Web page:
The Winter Blues
It’s winter here in Chicago. Granted, I’m used to it. There is a rhythm to the seasons. In Chicago, we are always adjusting to extremes. Cold winter nights and hot summer days are the norm. The adjustment to less daylight, slower activity can be like singing a blues song. Our moods can be drastically affected by environmental changes. Those changes can cause seasonal depression, and it’s important to have space to talk about it in our community of people living with HIV.
What is seasonal affective disorder?
Some doctors call this condition, seasonal affective disorder (SAD). In fact, you don’t have to be in cold climates to experience it. People in sunny Florida and California during the winter months experience it as well. Some doctors agree, that it begins in the autumn with increased depression and can progress into the spring. Some people find themselves unable to get out of bed, oversleep, and seek isolation during these episodes.
The impact of HIV on mental health
It is important that we understand the unique toll that HIV can take on individuals’ mental health and quality of life. It is said that 15 percent of people living with HIV experience some form of generalized anxiety disorder.1 The rates of depression and suicide are also high among people living with HIV.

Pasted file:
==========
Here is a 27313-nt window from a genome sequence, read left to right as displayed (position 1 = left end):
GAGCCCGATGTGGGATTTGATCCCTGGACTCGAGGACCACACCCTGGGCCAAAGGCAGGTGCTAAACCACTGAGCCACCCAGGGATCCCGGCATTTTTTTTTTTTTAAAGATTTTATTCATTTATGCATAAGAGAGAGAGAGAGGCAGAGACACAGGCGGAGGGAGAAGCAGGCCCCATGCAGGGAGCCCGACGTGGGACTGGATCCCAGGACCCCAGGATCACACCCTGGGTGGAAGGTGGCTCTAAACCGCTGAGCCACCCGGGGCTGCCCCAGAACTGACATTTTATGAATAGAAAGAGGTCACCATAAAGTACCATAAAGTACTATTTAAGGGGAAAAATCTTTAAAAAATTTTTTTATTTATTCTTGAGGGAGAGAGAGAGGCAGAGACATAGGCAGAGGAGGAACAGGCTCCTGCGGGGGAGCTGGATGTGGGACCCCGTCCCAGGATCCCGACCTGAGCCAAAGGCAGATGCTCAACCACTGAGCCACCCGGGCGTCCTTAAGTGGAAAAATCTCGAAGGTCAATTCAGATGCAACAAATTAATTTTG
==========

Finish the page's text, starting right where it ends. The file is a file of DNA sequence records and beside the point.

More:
These statistics only reinforce the need for all of us to be informed about how HIV impacts mental health. From the shock of discovering one’s HIV status, to the fear and shame of disclosing your status, stigma, and the daily medications. All can be reminders of your chronic illness that one didn’t choose. It can feel like all sense of control over your life is gone.
What helps me shed depressive thoughts
The truth of these episodes is that we have to lift each other up not only through proper psychiatric treatment but also by sharing our common stories with each other. Communities both online and IRL (in real life) help us to cope because we are not alone. Even if we have no physical person next to us, we can booster our conscious selves.
That conscious voice in our heads constantly feeds us negative energy and depressive thoughts. What happens when we replace those with positive ones? By really searching for a positive perspective, instead of waiting for my external circumstances to change, I hold the power of thought. Now, this is a strategy that I am discovering on my own and it is working for me. I like to think of it like this: the winter blues may be playing, but I can always change the song to pop, or soul, or gospel, or rock.
Seek a resource or tactic that can help you cope
Granted, it is not a magical cure-all for depression. It takes some time and practice to perfect. This is something I want to strive to do. That being said, my journey is a unique one all to myself. I ask that you seek out the resources you need, in your community of health professionals, and talk about coping strategies with your counselors.
Be encouraged: you don’t have to sing the blues this winter.
Do you live in the Southern US?